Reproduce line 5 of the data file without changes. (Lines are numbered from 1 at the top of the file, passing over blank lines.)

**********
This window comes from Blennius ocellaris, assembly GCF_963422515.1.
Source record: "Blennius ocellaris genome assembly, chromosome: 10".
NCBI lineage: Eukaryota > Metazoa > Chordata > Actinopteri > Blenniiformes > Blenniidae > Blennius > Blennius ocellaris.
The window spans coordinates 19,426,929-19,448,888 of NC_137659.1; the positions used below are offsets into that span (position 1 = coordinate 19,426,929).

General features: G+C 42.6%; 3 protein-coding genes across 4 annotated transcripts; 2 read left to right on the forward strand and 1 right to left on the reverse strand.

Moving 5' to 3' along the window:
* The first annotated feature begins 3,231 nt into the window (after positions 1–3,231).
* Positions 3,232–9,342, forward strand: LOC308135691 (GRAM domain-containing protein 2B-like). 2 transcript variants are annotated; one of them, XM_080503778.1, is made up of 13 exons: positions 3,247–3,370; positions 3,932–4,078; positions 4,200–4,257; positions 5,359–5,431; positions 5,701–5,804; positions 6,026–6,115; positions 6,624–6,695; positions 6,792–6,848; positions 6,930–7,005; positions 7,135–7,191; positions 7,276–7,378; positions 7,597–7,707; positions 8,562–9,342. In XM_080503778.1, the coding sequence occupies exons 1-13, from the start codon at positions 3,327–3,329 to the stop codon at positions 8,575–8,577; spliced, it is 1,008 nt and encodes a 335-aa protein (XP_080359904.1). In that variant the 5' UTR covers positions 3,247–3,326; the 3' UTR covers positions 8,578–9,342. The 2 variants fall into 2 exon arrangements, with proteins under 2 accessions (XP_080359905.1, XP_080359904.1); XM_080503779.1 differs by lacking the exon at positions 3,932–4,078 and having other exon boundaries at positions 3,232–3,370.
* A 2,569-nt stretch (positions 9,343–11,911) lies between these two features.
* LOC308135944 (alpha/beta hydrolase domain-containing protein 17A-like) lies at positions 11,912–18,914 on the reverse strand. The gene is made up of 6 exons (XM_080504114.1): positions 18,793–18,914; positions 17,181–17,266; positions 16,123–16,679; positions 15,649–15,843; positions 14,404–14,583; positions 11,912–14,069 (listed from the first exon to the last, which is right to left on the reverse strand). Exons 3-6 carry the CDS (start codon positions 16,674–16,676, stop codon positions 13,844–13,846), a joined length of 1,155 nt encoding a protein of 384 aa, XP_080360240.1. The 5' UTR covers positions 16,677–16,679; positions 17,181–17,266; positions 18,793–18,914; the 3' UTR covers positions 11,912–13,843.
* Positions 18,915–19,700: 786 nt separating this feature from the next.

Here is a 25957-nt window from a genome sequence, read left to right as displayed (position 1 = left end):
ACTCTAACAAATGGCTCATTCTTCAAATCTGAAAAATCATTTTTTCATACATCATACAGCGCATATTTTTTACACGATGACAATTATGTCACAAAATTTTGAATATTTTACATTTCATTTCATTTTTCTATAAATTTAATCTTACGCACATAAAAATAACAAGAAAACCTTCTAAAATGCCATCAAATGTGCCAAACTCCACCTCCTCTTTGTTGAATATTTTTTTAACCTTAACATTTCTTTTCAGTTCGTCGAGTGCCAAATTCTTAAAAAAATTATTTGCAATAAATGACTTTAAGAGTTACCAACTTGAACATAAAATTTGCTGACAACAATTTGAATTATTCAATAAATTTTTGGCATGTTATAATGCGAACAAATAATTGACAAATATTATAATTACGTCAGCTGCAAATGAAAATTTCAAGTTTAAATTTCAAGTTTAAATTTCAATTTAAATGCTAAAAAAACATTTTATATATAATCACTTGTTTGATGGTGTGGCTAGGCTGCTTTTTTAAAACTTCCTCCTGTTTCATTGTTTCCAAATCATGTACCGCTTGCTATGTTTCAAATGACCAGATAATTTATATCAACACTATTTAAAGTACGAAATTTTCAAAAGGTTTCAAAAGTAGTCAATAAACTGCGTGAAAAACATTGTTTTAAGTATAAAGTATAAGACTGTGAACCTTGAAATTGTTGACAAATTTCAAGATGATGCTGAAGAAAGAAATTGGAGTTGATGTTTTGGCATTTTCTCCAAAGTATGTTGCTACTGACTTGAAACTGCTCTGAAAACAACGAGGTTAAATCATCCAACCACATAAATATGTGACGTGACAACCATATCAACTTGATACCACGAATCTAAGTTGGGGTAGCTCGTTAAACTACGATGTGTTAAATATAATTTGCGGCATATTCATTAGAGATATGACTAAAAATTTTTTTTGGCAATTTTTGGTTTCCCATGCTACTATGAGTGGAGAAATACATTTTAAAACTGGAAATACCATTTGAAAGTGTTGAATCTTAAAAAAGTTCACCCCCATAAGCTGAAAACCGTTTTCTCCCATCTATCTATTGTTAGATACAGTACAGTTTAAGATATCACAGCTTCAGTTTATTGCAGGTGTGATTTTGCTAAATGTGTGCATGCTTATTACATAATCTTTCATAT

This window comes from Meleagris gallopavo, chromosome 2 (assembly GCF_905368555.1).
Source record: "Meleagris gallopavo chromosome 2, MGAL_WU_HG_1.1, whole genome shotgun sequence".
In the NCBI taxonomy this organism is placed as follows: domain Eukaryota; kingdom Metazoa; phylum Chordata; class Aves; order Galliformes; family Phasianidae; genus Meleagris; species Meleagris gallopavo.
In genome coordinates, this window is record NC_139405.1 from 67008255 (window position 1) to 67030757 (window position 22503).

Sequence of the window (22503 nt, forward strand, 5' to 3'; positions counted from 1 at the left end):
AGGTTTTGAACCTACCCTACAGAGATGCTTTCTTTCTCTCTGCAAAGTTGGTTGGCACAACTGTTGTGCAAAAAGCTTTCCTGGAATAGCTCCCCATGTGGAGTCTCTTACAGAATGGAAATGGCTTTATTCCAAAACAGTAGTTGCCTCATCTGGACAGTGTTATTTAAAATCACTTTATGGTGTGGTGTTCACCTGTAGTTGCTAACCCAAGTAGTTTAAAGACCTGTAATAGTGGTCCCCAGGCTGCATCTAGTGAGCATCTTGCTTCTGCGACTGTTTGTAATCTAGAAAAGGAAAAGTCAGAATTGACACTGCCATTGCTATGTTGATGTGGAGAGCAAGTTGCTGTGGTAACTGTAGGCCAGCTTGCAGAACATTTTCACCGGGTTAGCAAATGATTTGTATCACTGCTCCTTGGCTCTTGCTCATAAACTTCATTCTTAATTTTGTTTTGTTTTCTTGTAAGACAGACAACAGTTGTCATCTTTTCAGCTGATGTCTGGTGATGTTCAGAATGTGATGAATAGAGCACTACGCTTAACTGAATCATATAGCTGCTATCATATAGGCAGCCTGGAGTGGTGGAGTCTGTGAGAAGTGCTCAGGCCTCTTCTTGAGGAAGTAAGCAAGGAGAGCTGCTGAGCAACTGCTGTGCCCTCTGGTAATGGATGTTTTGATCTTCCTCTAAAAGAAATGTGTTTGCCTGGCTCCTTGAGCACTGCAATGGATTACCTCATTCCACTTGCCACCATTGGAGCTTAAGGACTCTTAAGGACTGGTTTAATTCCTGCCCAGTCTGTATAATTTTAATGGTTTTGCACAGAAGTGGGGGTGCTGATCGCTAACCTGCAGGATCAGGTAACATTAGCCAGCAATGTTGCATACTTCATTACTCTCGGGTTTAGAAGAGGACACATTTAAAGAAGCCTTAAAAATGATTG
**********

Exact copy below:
General features: G+C 42.6%; 3 protein-coding genes across 4 annotated transcripts; 2 read left to right on the forward strand and 1 right to left on the reverse strand.